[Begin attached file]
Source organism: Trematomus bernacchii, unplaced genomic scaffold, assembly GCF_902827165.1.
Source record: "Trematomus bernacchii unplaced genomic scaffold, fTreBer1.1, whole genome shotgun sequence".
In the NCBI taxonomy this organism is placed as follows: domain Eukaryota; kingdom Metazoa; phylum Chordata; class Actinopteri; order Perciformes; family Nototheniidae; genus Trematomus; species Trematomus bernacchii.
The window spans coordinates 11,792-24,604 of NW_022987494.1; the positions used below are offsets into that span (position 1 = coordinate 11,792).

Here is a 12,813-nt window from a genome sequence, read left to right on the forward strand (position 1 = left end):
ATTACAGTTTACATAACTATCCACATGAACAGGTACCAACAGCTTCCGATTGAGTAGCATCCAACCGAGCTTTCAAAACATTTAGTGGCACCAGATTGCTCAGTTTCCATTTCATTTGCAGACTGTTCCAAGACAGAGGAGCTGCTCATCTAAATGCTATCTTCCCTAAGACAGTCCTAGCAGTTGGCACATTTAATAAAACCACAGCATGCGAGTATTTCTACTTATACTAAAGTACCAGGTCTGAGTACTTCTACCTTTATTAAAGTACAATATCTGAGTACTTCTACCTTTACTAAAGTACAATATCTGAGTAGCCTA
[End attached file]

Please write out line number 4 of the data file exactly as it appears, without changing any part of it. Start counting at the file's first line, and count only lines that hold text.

The window spans coordinates 11,792-24,604 of NW_022987494.1; the positions used below are offsets into that span (position 1 = coordinate 11,792).